FIG. 2 shows similar plots as in FIG. 1, but for a numerical aperture of 0.8.
FIG. 3 shows the expected fluorescence intensity as a function of the focal plane position for cuvette heights of 3 microns (solid curve) and 6 microns (dashed curve), assuming a numerical aperture of 0.4.
FIG. 4 shows similar plots as in FIG. 3, but for a numerical aperture of 0.8.
FIG. 5 shows calculated cuvette height values as a function of the numerical aperture that is used, for true height values of 3, 5, and 7 microns.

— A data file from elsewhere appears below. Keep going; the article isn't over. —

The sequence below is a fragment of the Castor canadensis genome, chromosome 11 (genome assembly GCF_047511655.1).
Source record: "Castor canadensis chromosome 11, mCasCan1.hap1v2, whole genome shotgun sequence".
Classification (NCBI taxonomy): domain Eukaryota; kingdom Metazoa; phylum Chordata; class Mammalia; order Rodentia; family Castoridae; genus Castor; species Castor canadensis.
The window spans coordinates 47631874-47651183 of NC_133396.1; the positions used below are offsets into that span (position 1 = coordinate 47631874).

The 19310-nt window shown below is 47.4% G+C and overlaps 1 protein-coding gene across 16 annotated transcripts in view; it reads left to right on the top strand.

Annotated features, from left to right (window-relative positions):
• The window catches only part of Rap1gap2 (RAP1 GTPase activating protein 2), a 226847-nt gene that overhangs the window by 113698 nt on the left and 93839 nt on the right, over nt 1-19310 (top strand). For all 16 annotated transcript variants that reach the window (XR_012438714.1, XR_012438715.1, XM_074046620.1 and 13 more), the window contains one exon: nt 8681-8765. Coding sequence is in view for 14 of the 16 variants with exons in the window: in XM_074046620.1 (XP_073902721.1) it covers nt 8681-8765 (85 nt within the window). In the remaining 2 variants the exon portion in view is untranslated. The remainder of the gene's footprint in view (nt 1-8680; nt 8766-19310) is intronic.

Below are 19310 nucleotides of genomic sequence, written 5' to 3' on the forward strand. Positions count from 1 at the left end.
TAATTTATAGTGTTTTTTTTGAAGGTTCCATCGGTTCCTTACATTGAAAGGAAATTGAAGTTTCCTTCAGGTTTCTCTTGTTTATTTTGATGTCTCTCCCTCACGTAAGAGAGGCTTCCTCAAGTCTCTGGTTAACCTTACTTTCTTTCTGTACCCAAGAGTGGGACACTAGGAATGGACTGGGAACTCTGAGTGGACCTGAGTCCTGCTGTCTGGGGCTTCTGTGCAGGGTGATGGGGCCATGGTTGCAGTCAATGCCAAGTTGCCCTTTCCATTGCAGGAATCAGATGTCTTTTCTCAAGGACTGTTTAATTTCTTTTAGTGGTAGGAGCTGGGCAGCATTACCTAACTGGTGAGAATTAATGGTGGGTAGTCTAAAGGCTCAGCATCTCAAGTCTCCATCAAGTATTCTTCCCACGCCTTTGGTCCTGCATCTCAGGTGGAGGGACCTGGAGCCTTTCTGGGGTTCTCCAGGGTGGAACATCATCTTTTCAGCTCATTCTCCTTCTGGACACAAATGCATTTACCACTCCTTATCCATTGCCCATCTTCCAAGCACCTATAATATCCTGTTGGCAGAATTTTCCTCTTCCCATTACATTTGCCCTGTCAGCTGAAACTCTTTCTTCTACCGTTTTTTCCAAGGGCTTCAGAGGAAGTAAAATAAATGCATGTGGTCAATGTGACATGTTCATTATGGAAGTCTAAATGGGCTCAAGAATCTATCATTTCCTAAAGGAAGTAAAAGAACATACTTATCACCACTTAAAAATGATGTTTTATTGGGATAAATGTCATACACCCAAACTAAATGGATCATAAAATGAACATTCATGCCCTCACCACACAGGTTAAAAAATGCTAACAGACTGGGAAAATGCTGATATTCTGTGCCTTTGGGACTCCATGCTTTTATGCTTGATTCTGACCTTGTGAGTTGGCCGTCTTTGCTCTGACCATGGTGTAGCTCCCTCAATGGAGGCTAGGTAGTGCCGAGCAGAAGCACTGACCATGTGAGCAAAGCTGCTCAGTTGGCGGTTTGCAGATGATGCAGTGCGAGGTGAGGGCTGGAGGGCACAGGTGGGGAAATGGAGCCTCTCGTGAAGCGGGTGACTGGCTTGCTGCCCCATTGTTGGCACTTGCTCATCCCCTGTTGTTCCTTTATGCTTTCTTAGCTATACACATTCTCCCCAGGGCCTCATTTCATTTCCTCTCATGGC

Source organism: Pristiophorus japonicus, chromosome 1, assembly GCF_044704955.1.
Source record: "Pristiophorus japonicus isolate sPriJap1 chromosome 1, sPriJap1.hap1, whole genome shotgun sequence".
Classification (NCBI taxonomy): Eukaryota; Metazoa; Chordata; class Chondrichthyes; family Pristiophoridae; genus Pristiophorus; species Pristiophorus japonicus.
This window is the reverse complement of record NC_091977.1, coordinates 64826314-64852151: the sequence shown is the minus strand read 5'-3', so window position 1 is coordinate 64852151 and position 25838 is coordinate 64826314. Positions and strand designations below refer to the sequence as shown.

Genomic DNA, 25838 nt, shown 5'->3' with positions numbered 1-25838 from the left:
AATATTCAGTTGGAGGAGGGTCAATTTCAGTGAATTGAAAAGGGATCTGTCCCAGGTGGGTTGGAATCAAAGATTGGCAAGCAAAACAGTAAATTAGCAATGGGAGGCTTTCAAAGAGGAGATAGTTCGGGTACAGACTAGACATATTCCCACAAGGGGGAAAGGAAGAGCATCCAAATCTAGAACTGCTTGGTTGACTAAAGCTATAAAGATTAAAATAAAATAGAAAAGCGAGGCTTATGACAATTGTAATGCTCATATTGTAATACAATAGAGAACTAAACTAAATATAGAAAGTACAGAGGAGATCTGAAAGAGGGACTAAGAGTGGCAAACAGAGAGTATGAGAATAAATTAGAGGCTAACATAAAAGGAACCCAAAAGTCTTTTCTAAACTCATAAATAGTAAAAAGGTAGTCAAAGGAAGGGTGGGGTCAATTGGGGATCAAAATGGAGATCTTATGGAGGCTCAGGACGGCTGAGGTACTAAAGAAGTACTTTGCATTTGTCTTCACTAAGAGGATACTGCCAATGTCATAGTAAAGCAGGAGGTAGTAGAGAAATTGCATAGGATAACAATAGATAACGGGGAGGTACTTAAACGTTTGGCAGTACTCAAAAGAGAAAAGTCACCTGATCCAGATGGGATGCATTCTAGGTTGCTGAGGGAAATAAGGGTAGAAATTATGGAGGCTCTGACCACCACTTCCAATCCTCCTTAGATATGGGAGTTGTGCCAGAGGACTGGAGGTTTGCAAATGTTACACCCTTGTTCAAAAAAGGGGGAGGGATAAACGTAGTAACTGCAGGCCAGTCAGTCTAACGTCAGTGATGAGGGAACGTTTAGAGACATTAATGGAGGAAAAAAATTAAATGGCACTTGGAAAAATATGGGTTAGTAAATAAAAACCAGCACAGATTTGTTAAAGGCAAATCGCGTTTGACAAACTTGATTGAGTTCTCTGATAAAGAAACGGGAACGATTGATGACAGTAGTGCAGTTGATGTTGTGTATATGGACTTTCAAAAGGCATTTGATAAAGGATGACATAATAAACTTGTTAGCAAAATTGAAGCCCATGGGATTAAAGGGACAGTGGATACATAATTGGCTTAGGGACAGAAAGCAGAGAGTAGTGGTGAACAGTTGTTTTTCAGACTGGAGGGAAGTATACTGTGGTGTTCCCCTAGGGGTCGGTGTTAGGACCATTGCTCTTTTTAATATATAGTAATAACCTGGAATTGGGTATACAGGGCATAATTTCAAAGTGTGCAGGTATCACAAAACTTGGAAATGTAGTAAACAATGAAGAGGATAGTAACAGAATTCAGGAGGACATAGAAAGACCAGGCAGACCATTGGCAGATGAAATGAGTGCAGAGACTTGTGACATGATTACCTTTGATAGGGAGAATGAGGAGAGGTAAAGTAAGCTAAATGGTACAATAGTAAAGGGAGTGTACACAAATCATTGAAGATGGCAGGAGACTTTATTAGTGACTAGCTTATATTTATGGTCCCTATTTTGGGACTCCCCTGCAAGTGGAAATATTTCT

FIG. 6 shows the expected fluorescence intensity as a function of the focal plane position for cuvette heights of 20 microns (solid curve) and 22 microns (dashed curve), assuming a numerical aperture of 0.4.
FIG. 7 shows similar plots as in FIG. 6, but for a numerical aperture of 0.8.
FIG. 8 shows similar plots as in FIG. 3, but assuming that the sample is not illuminated through the objective lens. The numerical aperture is 0.4.
FIG. 9 shows similar plots as in FIG. 8, but for a numerical aperture of 0.8.
FIG. 10 shows similar plots as in FIG. 6, but assuming that the sample is not illuminated through the objective lens. The numerical aperture is 0.4.
FIG. 11 shows similar plots as in FIG. 10, but for a numerical aperture of 0.8.